In one sense it is an improvement, but only compared to the complete human disaster of the last two years, in which our state government has operated with no budget at all. The bi-partisan failure to adopt a budget in the last two years resulted in our schools, universities, human service and health-care providers, public transit, local governments, and the people most in need of assistance being kicked to the curb -- with little, no, or very delayed support from state government.
In every other sense, this budget is no cause for celebration. It continues a trend that has been in place since the turn of this century: of state government repeatedly cutting education and social services, cutting public employment and the jobs indirectly created by it, attacking public pensions and retiree benefits rightfully earned by the workers who paid into the system, imposing ever higher costs and worse conditions on students, parents and people unable to care for themselves, and leaving our environment and public health inadequately protected.
The near-bankruptcy of our state government is exceeded only by the political, intellectual and moral bankruptcy of the two corporate-sponsored parties jointly responsible for it. They would like the people of our state to believe that there were no other options, because “Illinois is broke,” so “painful choices had to be made.” They would like Illinoisans to believe that the Republican leadership just wants government to “live within its means,” while the Democratic leadership wants to “hold the line” against the more extreme proposals and anti-worker attacks of the Republicans. But these differences, and the gridlock they created, were all based on an out-and-out lie: Illinois is not “broke,” and none of this has been necessary.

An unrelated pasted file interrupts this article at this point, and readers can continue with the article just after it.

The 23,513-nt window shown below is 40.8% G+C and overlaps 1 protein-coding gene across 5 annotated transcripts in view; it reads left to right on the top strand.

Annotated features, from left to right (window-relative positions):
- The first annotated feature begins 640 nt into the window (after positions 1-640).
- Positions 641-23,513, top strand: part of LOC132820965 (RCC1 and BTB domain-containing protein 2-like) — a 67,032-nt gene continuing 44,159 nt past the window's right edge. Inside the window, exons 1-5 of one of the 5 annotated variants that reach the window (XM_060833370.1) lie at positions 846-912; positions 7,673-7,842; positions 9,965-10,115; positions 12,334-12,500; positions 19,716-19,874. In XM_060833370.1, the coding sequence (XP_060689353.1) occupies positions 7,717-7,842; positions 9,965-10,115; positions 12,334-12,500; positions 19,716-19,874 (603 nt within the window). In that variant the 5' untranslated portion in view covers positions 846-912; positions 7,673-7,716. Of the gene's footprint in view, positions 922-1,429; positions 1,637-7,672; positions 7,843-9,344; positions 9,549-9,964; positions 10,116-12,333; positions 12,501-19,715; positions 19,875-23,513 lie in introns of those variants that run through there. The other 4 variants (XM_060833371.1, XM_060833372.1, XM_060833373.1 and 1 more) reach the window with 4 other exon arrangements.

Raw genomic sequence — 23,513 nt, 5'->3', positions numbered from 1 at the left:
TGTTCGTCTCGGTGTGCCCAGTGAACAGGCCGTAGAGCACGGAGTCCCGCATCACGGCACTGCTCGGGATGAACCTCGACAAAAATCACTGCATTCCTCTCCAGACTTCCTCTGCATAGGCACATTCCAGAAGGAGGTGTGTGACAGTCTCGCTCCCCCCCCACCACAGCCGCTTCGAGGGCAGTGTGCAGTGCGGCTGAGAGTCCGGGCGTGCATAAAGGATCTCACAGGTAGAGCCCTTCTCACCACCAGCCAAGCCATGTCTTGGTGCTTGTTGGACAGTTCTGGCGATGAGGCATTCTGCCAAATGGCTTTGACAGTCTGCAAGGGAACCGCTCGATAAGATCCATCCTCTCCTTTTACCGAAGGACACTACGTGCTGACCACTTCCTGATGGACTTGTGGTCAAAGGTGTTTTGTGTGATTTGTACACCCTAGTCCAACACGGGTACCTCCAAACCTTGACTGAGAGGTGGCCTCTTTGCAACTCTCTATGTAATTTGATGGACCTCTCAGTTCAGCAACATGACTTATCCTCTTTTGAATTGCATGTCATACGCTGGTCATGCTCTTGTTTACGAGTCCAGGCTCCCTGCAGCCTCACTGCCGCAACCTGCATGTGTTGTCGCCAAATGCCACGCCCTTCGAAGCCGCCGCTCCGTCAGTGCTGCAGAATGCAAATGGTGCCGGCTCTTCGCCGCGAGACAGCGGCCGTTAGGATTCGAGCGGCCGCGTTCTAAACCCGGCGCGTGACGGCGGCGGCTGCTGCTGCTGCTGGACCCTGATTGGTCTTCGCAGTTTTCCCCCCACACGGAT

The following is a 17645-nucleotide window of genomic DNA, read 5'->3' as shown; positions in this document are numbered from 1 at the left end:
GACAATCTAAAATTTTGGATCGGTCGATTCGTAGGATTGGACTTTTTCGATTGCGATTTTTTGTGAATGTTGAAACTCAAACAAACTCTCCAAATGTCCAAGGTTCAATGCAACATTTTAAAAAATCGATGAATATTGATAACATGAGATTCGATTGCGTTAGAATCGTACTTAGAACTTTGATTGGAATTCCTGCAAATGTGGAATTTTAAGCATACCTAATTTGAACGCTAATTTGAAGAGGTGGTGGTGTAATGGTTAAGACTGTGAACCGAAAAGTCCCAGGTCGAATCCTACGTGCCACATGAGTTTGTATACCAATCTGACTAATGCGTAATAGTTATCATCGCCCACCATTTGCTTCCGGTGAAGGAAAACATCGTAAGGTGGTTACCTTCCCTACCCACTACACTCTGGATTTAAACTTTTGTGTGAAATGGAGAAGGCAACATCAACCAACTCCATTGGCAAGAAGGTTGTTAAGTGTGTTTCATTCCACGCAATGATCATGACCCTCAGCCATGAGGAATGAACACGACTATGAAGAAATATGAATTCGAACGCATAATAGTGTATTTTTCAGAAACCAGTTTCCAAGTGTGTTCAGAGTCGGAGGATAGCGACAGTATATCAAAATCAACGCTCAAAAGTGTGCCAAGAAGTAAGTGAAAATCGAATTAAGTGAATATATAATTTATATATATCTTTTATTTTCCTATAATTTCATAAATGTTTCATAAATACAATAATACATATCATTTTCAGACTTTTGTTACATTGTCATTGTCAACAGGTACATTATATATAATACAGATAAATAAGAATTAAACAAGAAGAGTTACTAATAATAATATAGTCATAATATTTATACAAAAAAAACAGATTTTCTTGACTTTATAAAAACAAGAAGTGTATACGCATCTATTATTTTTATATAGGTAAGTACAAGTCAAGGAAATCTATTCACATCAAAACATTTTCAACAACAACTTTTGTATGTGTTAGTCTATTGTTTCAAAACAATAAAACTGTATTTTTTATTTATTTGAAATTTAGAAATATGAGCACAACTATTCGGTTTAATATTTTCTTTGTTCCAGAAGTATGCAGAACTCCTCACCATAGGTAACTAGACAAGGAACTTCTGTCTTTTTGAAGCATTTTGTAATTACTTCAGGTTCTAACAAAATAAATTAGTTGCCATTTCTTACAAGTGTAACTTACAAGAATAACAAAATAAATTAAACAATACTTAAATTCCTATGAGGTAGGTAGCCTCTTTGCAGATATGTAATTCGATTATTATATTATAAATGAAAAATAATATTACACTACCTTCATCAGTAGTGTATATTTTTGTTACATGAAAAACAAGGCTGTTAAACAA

Our state treasury may be “broke,” but Illinois is not. We live in a wealthy state in the wealthiest nation in the world. Our state treasury is broke because Illinois has one of the most backward tax systems in the United States. Our flat income tax, over-reliance on sales taxes, and reliance on property taxes to fund our schools, have together given us a regressive system that taxes the poorest 20 percent of our people at almost triple the rate of the top 1 percent! It has also given us about the worst funded, and most unequally funded, public schools in the nation.